By Anne Redston,
Professor of Tax Law at King's College, London
Some people will have less money in their purse
This budget introduced penal taxes on bankers' bonuses - these will now cost banks more than 100% of the payment. However, the real pain is elsewhere.
From 2011, those with earnings above £20,000 a year face higher National Insurance contributions, the equivalent to an extra 1% rise in the basic rate of tax.
For those on less than £20,000, other changes operate to reduce the increase to 0.5%.
The message for businesses is mixed.
VAT rates are back up from 1 January and employer National Insurance contributions - effectively a levy on employment - also increase by 1% from 2011.
The only bright spot is that small business taxes have been frozen for the second year in a row, at 21% rather than the expected 22%.
National Insurance up by a further 0.5% from April 2011
Economy to shrink by worse than expected 4.75% this year
New 50% tax on banker bonuses
Household boiler scrappage scheme
1p rise in corporation tax for small firms scrapped
Tax rebates for electric cars and wind turbines
Bingo duty falls from 22% to 20%
State pension to rise by 2.5% next year
More help for young unemployed
Tax avoidance and evasion are big targets, with the maximum penalty for under-declared tax to be doubled, to 200% of the tax.
This means that deliberately hiding money from the taxman will be very expensive - he'll want the tax, and then twice the tax on top, plus interest on the tax.
On the same theme, there are dozens of specific anti-avoidance measures.
Most of these are targeted at specific schemes and will affect relatively few people.
One which may have a wider impact is the crackdown on salary sacrifice schemes that relate to staff canteens, where people swap wages for free or cheaper meals in their workplace restaurants.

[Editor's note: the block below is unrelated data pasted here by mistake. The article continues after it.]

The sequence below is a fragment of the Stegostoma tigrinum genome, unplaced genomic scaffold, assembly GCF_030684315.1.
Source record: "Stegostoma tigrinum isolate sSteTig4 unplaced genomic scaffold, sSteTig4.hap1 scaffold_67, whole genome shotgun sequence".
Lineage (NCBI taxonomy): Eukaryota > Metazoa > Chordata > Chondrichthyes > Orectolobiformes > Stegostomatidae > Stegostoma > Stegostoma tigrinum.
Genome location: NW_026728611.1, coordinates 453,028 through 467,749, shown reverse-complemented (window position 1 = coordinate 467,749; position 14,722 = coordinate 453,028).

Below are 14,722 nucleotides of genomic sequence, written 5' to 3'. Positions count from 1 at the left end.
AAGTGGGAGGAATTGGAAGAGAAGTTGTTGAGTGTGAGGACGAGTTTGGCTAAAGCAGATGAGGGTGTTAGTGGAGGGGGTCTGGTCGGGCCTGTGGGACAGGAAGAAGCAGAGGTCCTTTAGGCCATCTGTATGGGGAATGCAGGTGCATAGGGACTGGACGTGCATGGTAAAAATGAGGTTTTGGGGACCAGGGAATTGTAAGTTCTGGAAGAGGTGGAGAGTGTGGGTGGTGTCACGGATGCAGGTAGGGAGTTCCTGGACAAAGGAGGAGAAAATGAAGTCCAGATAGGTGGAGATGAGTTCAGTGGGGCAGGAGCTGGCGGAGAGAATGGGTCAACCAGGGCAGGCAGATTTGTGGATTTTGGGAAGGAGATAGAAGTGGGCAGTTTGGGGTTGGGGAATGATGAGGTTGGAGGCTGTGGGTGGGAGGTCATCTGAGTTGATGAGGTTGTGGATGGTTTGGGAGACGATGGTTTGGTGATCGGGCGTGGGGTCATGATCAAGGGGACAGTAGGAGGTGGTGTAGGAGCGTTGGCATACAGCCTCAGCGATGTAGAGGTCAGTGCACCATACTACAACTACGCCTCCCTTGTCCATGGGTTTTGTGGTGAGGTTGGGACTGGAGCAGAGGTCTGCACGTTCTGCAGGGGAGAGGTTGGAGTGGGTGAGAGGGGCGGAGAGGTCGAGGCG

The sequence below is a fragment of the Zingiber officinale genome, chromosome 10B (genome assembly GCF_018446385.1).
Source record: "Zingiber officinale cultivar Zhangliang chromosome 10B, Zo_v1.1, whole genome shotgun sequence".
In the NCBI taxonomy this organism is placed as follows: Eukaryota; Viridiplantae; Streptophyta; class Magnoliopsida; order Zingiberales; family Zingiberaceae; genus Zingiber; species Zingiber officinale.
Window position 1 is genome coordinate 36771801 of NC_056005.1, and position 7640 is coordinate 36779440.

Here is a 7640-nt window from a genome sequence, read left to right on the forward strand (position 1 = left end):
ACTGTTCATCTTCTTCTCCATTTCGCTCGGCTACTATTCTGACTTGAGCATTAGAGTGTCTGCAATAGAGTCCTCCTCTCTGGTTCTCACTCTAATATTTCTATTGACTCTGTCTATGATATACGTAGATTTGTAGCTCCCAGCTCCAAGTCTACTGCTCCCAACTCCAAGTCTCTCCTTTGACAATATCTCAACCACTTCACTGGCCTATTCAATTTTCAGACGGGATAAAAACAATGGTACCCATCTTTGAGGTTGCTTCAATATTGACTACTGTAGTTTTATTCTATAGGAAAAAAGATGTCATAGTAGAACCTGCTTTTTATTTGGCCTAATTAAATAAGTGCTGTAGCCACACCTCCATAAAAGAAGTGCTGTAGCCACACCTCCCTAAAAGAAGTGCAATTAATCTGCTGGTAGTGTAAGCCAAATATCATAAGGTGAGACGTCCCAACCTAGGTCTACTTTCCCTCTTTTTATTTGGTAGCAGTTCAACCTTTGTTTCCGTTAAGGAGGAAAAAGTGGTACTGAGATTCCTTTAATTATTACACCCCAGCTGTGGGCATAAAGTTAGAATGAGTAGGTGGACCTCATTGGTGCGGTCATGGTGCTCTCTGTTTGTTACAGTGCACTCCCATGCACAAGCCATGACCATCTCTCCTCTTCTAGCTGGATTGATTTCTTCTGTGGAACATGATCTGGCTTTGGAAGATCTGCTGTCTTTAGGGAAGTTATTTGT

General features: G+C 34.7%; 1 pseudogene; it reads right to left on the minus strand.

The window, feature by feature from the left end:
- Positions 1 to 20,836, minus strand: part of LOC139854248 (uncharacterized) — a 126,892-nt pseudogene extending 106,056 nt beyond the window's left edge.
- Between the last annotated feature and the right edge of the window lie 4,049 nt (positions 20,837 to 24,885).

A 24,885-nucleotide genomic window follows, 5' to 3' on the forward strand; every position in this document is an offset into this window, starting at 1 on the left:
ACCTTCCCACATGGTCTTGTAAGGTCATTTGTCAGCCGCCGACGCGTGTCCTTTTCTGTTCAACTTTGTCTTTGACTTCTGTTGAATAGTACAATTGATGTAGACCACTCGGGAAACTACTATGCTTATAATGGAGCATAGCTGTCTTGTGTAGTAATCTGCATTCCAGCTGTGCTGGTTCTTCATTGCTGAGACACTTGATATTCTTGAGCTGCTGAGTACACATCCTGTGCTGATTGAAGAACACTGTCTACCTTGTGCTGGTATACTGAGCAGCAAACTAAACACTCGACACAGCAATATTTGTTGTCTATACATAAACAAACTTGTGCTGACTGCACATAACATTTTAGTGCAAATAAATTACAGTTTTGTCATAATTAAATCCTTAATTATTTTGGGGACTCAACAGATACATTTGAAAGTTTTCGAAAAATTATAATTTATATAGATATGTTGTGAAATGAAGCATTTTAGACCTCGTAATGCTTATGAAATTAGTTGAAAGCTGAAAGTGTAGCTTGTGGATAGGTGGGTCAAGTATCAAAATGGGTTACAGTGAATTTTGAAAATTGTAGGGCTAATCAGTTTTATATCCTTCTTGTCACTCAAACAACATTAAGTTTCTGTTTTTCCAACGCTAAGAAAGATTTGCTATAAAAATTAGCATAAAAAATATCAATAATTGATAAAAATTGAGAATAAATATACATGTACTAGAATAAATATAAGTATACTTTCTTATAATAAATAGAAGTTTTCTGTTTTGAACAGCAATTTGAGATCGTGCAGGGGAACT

Businesses who have introduced this as part of a flexible benefits scheme should review their position.
...and the well off
There is also a nasty surprise for the rich.
In the March budget, those with earnings of more than £150,000 were told that their pension contributions would be capped at 20%, and anti-avoidance measures were put in place to prevent them making large contributions to their pension before the start date in 2011.
In the pre-Budget report, these anti-avoidance measures have been extended to those earning £130,000 or more. This measure is effective now.
And there is further bad news for those in many public sector pension schemes. Government contributions will be capped for higher earners.
Finally, the big picture.
The chancellor did little to reduce the real levels of UK debt, and is thus gambling on a general increase in the economy. It is fitting, therefore, that bingo was one beneficiary of this budget.